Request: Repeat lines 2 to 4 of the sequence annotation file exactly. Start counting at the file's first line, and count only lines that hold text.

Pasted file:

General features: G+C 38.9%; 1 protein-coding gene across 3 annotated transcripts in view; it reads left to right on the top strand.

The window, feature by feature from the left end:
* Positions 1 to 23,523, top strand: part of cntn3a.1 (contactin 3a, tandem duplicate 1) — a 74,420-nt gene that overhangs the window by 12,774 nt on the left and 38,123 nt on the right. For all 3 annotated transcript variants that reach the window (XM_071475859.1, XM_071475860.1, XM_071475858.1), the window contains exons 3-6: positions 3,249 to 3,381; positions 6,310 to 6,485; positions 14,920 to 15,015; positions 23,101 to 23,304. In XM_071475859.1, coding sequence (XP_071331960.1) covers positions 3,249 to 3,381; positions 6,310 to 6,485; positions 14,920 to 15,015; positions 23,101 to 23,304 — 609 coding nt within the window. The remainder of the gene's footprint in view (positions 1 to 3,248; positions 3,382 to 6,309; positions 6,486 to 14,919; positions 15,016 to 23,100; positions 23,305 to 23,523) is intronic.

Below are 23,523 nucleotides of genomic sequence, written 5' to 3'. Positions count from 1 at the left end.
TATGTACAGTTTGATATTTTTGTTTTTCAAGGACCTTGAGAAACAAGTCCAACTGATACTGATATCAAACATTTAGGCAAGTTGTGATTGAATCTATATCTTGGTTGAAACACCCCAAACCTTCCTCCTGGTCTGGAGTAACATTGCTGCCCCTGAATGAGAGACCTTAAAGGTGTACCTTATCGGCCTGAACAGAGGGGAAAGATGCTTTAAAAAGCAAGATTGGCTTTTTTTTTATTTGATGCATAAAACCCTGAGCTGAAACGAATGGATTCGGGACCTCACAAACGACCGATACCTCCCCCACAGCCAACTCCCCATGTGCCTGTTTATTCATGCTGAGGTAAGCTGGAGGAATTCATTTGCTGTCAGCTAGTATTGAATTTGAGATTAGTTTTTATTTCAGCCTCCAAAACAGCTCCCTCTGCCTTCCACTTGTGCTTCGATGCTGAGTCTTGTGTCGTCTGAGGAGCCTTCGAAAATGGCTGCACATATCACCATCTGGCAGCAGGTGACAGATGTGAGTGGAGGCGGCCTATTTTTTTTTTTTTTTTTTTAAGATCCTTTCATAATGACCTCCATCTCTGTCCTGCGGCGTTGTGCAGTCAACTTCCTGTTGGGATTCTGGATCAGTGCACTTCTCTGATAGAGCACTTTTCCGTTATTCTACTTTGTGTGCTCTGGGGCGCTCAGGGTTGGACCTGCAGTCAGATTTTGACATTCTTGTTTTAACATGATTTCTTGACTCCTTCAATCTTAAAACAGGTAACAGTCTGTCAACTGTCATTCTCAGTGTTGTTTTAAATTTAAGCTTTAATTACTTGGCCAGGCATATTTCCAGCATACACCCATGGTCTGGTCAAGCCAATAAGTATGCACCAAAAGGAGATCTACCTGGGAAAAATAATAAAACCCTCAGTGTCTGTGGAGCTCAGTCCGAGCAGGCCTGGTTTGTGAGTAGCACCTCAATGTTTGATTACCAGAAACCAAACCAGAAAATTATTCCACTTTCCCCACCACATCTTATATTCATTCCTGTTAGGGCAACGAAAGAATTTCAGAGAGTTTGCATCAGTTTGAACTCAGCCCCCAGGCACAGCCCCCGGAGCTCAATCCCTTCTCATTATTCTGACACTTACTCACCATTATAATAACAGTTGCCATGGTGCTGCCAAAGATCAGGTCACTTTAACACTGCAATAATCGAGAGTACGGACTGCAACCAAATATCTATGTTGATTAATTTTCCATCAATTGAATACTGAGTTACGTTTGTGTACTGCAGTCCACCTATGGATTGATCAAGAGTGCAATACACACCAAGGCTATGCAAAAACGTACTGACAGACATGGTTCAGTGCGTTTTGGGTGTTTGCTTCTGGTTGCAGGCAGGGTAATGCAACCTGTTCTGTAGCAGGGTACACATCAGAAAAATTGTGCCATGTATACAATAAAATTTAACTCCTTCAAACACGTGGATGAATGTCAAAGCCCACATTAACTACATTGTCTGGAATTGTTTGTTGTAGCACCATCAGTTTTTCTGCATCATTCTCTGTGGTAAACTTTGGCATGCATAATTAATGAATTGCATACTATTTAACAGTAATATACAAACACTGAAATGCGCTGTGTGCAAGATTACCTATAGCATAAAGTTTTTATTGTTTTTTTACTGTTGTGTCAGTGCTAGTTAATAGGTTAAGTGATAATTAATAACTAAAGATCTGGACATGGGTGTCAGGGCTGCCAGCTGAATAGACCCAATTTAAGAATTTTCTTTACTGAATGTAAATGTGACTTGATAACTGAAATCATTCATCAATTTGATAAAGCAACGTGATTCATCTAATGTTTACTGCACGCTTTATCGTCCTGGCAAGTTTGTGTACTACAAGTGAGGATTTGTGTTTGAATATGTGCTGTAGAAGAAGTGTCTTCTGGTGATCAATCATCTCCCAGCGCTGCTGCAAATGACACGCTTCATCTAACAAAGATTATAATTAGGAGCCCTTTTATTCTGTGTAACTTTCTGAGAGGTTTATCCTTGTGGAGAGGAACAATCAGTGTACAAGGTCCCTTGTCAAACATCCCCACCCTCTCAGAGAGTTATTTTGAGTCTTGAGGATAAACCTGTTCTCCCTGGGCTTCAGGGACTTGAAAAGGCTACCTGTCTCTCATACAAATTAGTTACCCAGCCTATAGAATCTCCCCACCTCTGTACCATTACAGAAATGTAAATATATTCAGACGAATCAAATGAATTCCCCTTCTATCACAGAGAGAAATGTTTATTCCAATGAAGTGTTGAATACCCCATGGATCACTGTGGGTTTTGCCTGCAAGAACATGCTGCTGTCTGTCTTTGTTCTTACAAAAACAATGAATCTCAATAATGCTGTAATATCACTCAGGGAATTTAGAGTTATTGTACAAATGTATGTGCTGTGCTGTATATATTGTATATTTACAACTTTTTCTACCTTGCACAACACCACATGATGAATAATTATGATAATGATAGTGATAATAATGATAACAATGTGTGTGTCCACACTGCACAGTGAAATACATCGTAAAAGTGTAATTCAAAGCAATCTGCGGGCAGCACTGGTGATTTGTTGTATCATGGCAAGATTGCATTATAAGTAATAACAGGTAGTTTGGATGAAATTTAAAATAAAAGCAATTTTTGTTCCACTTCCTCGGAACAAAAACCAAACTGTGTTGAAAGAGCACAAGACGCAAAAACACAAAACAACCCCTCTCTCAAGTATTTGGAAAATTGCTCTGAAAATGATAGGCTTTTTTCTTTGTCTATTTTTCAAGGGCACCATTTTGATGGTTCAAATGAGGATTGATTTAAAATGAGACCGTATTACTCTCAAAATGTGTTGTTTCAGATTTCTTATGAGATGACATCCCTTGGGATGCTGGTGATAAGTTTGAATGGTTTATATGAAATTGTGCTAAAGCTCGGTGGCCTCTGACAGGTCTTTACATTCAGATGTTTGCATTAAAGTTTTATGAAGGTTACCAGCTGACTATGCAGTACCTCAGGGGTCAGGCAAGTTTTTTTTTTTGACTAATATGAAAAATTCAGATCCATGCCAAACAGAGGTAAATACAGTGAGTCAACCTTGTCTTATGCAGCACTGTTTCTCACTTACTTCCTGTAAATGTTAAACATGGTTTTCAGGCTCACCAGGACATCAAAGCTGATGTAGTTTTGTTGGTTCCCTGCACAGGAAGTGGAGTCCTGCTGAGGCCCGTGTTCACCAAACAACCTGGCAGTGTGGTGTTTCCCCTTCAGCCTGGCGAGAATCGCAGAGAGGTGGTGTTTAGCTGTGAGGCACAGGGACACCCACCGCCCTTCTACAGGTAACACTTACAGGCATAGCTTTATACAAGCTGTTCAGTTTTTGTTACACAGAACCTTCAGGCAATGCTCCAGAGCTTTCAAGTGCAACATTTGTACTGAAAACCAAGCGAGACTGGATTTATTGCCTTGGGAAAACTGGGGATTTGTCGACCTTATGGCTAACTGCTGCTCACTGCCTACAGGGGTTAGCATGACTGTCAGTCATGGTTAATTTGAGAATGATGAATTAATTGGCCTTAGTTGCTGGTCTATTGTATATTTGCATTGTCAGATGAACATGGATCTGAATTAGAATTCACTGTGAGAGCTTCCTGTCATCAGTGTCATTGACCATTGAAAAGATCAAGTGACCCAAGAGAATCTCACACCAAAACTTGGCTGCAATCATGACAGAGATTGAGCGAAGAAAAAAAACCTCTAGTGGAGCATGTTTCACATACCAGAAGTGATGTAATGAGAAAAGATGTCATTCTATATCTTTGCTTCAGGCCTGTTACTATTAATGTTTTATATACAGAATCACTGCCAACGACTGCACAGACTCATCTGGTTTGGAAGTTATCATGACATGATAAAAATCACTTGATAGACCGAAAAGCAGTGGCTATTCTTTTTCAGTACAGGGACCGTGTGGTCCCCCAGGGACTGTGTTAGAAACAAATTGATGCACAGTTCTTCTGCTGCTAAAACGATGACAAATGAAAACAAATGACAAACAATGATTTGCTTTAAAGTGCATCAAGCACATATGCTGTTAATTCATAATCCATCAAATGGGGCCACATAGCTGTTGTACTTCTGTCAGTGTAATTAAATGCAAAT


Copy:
The window, feature by feature from the left end:
* Positions 1 to 23,523, top strand: part of cntn3a.1 (contactin 3a, tandem duplicate 1) — a 74,420-nt gene that overhangs the window by 12,774 nt on the left and 38,123 nt on the right. For all 3 annotated transcript variants that reach the window (XM_071475859.1, XM_071475860.1, XM_071475858.1), the window contains exons 3-6: positions 3,249 to 3,381; positions 6,310 to 6,485; positions 14,920 to 15,015; positions 23,101 to 23,304. In XM_071475859.1, coding sequence (XP_071331960.1) covers positions 3,249 to 3,381; positions 6,310 to 6,485; positions 14,920 to 15,015; positions 23,101 to 23,304 — 609 coding nt within the window. The remainder of the gene's footprint in view (positions 1 to 3,248; positions 3,382 to 6,309; positions 6,486 to 14,919; positions 15,016 to 23,100; positions 23,305 to 23,523) is intronic.

Below are 23,523 nucleotides of genomic sequence, written 5' to 3'. Positions count from 1 at the left end.